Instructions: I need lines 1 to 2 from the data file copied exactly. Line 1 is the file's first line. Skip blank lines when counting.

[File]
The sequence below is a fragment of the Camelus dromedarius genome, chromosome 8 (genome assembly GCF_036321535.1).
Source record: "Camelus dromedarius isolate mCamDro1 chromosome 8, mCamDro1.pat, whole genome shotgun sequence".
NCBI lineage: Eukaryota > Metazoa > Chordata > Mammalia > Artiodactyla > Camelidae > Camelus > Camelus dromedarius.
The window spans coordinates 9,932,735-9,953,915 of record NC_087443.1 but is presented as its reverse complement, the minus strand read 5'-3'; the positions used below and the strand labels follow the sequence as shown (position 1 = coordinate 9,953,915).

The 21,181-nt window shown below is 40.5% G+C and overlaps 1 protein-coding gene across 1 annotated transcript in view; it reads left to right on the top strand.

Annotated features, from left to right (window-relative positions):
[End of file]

The sequence below is a fragment of the Camelus dromedarius genome, chromosome 8 (genome assembly GCF_036321535.1).
Source record: "Camelus dromedarius isolate mCamDro1 chromosome 8, mCamDro1.pat, whole genome shotgun sequence".